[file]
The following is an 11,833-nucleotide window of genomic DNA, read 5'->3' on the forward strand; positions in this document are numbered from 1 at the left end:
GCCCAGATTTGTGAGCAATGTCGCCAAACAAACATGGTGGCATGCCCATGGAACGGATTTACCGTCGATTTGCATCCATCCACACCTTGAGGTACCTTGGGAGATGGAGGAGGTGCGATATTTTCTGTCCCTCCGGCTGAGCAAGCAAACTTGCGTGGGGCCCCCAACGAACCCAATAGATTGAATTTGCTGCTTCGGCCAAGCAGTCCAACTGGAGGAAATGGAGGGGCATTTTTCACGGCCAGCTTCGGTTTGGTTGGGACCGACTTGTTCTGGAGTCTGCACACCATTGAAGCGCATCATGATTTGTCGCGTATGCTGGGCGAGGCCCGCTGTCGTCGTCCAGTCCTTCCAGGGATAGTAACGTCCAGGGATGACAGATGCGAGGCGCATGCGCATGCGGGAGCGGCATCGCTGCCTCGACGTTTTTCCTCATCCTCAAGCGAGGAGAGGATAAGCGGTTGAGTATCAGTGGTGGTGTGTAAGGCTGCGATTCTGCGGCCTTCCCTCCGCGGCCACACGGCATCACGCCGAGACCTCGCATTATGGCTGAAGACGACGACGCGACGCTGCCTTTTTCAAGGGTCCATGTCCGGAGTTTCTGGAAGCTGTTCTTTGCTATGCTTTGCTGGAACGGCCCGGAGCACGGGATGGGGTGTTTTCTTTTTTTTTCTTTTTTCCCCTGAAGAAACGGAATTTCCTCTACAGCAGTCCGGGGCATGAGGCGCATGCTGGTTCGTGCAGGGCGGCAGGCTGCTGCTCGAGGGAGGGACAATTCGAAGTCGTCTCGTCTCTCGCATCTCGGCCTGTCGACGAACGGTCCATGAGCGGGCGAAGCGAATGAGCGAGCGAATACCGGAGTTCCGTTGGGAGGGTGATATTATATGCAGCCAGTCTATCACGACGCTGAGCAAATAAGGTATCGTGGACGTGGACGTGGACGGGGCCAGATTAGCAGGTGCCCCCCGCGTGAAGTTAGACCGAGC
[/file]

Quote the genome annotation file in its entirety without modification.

The following is an 11,833-nucleotide window of genomic DNA, read 5'->3' on the forward strand; positions in this document are numbered from 1 at the left end:
GCCCAGATTTGTGAGCAATGTCGCCAAACAAACATGGTGGCATGCCCATGGAACGGATTTACCGTCGATTTGCATCCATCCACACCTTGAGGTACCTTGGGAGATGGAGGAGGTGCGATATTTTCTGTCCCTCCGGCTGAGCAAGCAAACTTGCGTGGGGCCCCCAACGAACCCAATAGATTGAATTTGCTGCTTCGGCCAAGCAGTCCAACTGGAGGAAATGGAGGGGCATTTTTCACGGCCAGCTTCGGTTTGGTTGGGACCGACTTGTTCTGGAGTCTGCACACCATTGAAGCGCATCATGATTTGTCGCGTATGCTGGGCGAGGCCCGCTGTCGTCGTCCAGTCCTTCCAGGGATAGTAACGTCCAGGGATGACAGATGCGAGGCGCATGCGCATGCGGGAGCGGCATCGCTGCCTCGACGTTTTTCCTCATCCTCAAGCGAGGAGAGGATAAGCGGTTGAGTATCAGTGGTGGTGTGTAAGGCTGCGATTCTGCGGCCTTCCCTCCGCGGCCACACGGCATCACGCCGAGACCTCGCATTATGGCTGAAGACGACGACGCGACGCTGCCTTTTTCAAGGGTCCATGTCCGGAGTTTCTGGAAGCTGTTCTTTGCTATGCTTTGCTGGAACGGCCCGGAGCACGGGATGGGGTGTTTTCTTTTTTTTTCTTTTTTCCCCTGAAGAAACGGAATTTCCTCTACAGCAGTCCGGGGCATGAGGCGCATGCTGGTTCGTGCAGGGCGGCAGGCTGCTGCTCGAGGGAGGGACAATTCGAAGTCGTCTCGTCTCTCGCATCTCGGCCTGTCGACGAACGGTCCATGAGCGGGCGAAGCGAATGAGCGAGCGAATACCGGAGTTCCGTTGGGAGGGTGATATTATATGCAGCCAGTCTATCACGACGCTGAGCAAATAAGGTATCGTGGACGTGGACGTGGACGGGGCCAGATTAGCAGGTGCCCCCCGCGTGAAGTTAGACCGAGC